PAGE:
This morning we were working on a lot of hitting vision, so we're going to show you a pepper exercise. This is three-person pepper. Like almost every pepper session, we are still using a dig set, hit, repeat sequence. The middle person is going to be the setter.
Here is where this beach volleyball hitting drill gets a little complicated..
After the set, the person who is about to play defense is just going to leave their hands up high by their face or down in a natural defensive position.
It's important not to reach all the way up or like your hand is raised in a class room. Make the signals subtle and keep your positions game-like. Your hands can just be in a "high five" position next to your face or in a "low five" position in front of your hips and thighs.
The hitter's job is to get to the set first. In this drills the hitter has to get their feet to the ball before they look for the signal. Once the hitter gets to where the ball is going to land, they can look for the signal.
Find the high or low sign and then deliver the high or low ball according to the sign. This hitting drill should be continuous in the end but if your a beginner or intermediate player, it's ok to start by just having the defender catch and restart the sequence.
As you're watching this hitting drill in the video, take special notice of the players eye sequence and how it correlates with their footwork. In the beginning of the video, the players are looking a little bit too early and then they're trying to get to the ball. As we progress and we get better as attackers, you want to make sure you get your feet to the ball first and that's the moment that you have liberty to look. That ensures that you get your feet in place first and then look at the defense so that you can attack.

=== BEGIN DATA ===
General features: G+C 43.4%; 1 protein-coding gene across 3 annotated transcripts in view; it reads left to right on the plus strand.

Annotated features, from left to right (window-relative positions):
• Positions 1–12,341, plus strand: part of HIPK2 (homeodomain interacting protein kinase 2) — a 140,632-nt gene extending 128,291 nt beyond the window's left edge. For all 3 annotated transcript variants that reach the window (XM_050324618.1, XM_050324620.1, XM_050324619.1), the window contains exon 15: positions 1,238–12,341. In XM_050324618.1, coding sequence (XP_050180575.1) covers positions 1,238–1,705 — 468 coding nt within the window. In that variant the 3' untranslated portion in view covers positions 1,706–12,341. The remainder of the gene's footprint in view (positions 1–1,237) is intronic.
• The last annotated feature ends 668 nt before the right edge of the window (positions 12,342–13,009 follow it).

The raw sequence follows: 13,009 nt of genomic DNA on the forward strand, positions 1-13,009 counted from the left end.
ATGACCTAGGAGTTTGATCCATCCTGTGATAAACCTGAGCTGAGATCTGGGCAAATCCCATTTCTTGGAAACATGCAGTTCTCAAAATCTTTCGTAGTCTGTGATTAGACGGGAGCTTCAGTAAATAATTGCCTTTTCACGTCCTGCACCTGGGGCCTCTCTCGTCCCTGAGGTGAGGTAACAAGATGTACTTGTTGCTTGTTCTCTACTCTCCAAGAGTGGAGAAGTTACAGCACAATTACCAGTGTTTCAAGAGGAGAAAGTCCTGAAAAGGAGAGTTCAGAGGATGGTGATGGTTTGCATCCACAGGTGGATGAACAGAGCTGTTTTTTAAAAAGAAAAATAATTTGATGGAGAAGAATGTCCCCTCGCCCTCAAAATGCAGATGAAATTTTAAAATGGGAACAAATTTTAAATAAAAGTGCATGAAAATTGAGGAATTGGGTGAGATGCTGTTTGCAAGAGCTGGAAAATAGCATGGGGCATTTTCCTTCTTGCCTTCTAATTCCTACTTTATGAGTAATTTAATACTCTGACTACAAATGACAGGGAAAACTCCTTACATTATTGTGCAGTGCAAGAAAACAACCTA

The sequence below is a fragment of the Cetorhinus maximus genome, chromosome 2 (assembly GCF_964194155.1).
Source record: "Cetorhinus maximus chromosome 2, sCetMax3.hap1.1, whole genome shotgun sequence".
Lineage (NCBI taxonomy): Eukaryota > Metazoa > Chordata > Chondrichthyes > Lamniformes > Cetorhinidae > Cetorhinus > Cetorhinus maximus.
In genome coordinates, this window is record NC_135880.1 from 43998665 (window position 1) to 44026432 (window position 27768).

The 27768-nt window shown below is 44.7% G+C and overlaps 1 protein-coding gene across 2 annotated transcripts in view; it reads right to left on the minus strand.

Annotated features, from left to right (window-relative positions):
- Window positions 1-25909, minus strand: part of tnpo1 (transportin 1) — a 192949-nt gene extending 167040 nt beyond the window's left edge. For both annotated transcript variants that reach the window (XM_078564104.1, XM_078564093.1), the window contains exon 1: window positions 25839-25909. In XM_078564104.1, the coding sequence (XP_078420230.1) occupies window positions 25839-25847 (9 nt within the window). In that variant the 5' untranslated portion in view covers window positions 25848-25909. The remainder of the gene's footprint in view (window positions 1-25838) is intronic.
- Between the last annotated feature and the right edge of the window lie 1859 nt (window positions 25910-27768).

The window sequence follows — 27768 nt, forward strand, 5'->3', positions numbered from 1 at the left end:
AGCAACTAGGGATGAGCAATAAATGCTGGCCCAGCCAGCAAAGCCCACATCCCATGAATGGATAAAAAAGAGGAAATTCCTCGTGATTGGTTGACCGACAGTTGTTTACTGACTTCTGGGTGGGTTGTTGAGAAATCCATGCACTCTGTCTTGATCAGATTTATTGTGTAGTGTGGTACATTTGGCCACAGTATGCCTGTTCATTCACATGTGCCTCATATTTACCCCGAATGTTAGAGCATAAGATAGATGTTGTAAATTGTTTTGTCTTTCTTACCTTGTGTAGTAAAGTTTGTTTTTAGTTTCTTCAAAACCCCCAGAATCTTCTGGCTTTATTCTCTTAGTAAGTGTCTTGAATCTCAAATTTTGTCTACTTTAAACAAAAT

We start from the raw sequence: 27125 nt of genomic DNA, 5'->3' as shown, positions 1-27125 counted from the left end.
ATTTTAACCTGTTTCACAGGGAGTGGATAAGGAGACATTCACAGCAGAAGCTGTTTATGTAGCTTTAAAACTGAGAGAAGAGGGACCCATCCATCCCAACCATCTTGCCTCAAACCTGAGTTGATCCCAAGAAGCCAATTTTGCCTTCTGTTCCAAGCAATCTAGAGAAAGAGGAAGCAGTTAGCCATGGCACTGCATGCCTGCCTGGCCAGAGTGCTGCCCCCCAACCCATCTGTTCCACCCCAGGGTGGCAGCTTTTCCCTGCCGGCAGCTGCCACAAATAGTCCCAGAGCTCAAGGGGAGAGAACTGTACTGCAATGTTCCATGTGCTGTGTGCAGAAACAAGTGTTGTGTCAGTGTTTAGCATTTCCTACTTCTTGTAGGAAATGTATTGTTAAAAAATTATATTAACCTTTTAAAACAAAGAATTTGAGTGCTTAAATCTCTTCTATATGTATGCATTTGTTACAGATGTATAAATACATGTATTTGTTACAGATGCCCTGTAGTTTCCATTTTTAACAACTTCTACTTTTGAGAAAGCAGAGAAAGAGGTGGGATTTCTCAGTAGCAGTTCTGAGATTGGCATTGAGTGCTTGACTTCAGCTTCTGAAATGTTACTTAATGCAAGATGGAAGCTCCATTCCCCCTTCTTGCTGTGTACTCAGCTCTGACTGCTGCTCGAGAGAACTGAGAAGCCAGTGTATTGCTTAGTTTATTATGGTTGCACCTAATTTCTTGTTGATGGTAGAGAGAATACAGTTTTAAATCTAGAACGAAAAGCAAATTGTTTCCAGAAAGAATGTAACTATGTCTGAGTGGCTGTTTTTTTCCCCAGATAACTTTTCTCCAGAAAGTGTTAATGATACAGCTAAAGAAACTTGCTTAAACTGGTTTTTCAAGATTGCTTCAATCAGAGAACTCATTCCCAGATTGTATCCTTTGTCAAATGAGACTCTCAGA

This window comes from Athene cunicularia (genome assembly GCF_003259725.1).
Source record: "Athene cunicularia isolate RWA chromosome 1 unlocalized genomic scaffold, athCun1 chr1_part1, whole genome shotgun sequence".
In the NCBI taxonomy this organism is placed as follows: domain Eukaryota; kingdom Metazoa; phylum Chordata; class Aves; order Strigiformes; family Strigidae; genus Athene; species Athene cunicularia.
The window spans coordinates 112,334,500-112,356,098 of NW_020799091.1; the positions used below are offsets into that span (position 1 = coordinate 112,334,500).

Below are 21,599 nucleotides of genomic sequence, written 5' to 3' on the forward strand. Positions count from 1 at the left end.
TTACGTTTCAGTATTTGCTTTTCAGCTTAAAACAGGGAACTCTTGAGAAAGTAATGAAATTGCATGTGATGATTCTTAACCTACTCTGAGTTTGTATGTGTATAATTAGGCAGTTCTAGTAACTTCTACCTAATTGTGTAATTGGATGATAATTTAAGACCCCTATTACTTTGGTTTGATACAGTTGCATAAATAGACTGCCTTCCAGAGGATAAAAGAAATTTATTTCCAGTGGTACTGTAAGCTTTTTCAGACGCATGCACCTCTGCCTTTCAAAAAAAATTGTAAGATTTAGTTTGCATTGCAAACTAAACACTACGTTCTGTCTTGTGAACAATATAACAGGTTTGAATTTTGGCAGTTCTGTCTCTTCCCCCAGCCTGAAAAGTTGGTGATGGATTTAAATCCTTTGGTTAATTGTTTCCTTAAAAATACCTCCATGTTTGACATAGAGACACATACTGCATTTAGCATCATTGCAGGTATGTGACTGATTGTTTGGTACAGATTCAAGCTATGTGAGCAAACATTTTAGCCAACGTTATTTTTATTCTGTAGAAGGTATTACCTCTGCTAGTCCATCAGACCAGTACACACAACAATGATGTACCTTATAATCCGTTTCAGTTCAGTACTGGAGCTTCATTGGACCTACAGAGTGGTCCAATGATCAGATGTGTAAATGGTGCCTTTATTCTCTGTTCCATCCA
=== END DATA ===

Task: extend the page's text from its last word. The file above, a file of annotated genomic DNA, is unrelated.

If you switch this order, if you look for the sign and then get to the ball, you won't have good feet to ball and you're going to end up out of your hitting position.
I also want you to notice the player on the right, he is getting a pretty good look but he's using his entire head and body to look. It's going to be easier to get that glance at the court if you can just look through the bottom of your eyelashes instead of an entire head bob. That is going to keep you in a smoother rhythm for your approach. If you can keep the defense and the ball in one picture at all times so that one or the other is in your peripheral, you're going to have a better sense of the court and where the defense is. Try not to use a full head bob. Just see if you can drop your eyes as much as possible without moving your head.
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